On a flight recently I had a brain wave. You know, that’s the kind of thought that sweeps over you like a tsunami – but not in a bad way.
I have 1460 days left to live.
No, I’m not going to die in 1460 days. But something big is going to happen and it’s big enough to change every thing – if I let it. Let me explain.
When I turned 30 I was preoccupied with me (my athletics, my business, my friends). And that birthday came and went like a note in the margins.
By 40 I was married, had a baby girl, was renovating our house, and running my small consulting business. I think I wrote “Birthday” somewhere on a To-Do list.
Turning 50 was marked with reading glasses, an occasional sore knee, and mortgage payments. But last week I turned 56 and my math tells me I have 1460 days to 60. That hit me hard.
There is something about each decade that is a remarkable milestone. But, 60! That’s the Big Mac of birthdays.
Numbers change everything
When you put a number on something it can be a game changer. Putting on 22 pounds is pretty different from “getting a little heavy”. Watching two hours of TV reruns on Netflix is more honest than “I watch a bit everyday”. And only managing 45 minutes of exercise last week is a lot more revealing than “I went for a workout as often as I could”. The same applies for: money earned, sales made, staff coached, or dinners out with your partner this month. Numbers change every thing.
Since my little epiphany, I notice I’m more focussed on making everyday count. I always thought I was goal-focussed and a pretty driven guy. But, counting down days left to turning 60 has ramped my drive up a notch.
I notice I’m better at leaving work when I planned to leave. I like that (so does my wife). I’m more deliberate about creating family/fun goals. My kids like that. And I’m even less willing to waste time in meeting that aren’t obviously fruitful. I like that.
I’m also better at asking for what I want (and being honest about what I don’t want).
Just last week I reconnected with three potential leads for keynote speaking engagements. I have to admit that I’m normally terrible at this. I don’t like to sound desperate, so I don’t call.
“Damn it!”, I thought. They told me they were interested in having me speak at their event, I worked hard to create my proposal, now I want to know what’s the status. If I’m “in”, great, let’s get on with it. And if I’m “out”, so be it, but let’s get it off the books and move on.
So, I called all of them and told them I wanted the work. Presto, just like that, I closed two of them and a third closed yesterday. That’s $19,500 in business from a couple of follow up phone calls. In the past, I would have let them slide.
Get super motivated with time numbers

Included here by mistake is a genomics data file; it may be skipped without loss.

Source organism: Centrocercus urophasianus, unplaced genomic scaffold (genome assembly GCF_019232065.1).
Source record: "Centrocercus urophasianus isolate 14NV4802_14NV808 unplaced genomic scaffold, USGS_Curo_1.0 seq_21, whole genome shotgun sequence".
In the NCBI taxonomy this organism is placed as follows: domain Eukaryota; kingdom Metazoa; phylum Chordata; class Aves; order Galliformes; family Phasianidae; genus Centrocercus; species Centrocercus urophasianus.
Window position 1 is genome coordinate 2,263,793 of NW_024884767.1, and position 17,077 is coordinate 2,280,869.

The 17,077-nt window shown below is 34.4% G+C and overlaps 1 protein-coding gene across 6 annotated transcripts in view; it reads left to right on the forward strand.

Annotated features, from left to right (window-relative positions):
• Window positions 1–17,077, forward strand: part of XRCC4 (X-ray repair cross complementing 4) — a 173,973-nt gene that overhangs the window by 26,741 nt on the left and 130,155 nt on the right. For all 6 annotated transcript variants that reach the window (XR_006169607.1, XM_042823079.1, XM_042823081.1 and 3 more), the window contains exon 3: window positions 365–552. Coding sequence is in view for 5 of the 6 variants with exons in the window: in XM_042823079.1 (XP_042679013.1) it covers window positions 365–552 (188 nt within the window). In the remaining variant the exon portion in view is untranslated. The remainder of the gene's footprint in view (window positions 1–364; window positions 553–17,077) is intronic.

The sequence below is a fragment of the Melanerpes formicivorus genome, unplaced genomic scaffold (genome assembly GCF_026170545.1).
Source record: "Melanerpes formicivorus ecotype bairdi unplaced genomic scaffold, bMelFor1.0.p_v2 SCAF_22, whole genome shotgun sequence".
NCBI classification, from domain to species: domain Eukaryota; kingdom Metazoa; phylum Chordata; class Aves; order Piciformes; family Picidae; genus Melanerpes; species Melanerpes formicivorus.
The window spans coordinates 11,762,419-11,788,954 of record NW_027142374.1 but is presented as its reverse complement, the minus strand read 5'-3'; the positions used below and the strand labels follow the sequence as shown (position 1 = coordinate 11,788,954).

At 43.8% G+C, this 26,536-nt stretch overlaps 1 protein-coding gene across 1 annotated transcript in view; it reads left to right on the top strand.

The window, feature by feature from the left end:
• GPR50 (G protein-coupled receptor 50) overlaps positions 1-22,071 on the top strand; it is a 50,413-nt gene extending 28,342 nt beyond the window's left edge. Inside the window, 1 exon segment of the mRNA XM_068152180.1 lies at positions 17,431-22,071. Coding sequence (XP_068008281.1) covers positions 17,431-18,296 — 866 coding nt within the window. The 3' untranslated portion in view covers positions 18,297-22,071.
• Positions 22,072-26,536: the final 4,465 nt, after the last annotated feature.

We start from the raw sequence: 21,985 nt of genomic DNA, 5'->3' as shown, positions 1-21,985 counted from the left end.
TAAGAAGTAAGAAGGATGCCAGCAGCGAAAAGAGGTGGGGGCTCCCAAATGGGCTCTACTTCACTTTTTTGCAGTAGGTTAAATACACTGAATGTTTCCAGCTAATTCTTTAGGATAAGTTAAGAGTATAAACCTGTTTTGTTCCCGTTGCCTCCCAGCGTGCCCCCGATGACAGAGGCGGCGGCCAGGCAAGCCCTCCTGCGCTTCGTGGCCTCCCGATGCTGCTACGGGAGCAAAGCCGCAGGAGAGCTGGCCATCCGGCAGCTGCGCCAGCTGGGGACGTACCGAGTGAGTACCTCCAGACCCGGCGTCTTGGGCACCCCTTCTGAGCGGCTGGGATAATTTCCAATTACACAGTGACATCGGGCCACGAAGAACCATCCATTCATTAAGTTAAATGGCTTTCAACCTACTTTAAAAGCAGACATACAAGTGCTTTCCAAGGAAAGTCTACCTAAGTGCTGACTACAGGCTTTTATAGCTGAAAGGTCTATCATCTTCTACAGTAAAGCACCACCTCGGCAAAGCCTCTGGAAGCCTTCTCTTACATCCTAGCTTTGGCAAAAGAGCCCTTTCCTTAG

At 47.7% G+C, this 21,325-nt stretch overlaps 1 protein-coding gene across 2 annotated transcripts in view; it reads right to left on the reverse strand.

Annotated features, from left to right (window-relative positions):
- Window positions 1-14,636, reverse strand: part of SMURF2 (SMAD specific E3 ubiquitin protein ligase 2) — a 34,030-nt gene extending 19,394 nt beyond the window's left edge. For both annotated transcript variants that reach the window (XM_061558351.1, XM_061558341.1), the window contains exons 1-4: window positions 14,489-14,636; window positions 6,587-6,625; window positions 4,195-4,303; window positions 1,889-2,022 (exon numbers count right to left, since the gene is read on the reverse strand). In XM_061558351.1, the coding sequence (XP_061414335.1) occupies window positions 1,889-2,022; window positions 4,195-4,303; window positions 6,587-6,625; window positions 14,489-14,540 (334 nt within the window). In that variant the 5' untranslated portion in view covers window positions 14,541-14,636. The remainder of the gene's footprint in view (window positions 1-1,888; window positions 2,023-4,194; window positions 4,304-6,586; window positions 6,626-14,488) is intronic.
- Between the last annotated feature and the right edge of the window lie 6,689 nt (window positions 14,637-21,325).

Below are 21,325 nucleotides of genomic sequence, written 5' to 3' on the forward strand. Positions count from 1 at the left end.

I’m a big fan of Neil Fiore’s (The Now Habit) unschedule technique for overcoming procrastination by putting guilt-free play first. Rather than starting with a goal for work time (which makes work seems like a dreary sacrifice), you start by booking guilt-free play time. Start with one day a week completely work free. All the other days of the week need to include a minimum of one hour of play time. Book this time on your calendar before booking work time.
The psychology behind Fiore’s unschedule is to get you looking forward to the reward (guilt-free play time), before you start the work. He also recommends adding up what he calls quality work time. This is single-focused, productive time. Not email, shuffling paper, making lists time. And because he is a big proponent of the scheduling defined (he likes 30 minutes) chunks of time to focus on one task/project, it’s pretty easy to add up all the half-hours in your day. I explained the Pomoro technique of 20 on, five minutes off in this postss.
Get super motivated with money numbers
The sooner you get clear about your money goals and current reality, the sooner you can be financially free. If you are employed you should be measuring net savings (after household, travel, cost of debt, and taxes). If you are self-employed, measure net income after taxes.
I have been updating a simple Excel spreadsheet every year that includes my net asset wealth. That number doesn’t lie. Year over year, I work to get that number up, either by bringing in more income, making better investments that generate passive income, or reducing debt, taxes, and expenses.
It takes about an hour to set this up and maybe 30 minutes, four times a year, to maintain it. The motivation it gives me is invaluable.
Get super motivated with fitness numbers
This one is a no-brainer. Make exercise a part of every day, or accept the consequences. All the research points to Rome on this one – small, regular doses of physical movement will give you a longer, better quality of life.
I get motivated with a free calendar from my local relator. And it’s been working for me every year. After every workout I record the event (this uses a simple psychology trick of pull-motivation) on my calendar. I don’t think about it; I just grab the calendar, mark what I did (ran with the dog, paddling, skiing, weights, yoga) and the duration of the exercise. At the end of the month I add up each day to see how I’m doing. My goal is 30 hours (averaging one hour a day). Some months I hit 25, last November was 45, usually I’m just over 30, or one hour a day.
There is no ‘try’
If you were designing an important project you would never use language like “try”, “hope to”, “soon”, or “better”. That kind of language is an oil slick for our commitments to slip on. Adding hard, honest numbers to your goals can change everything. And that’s exactly what I hope you do.
In the words of Yoda, “Do or do not, there is no try.”
egg timer: www.flickr.com/photos/28481088@N00/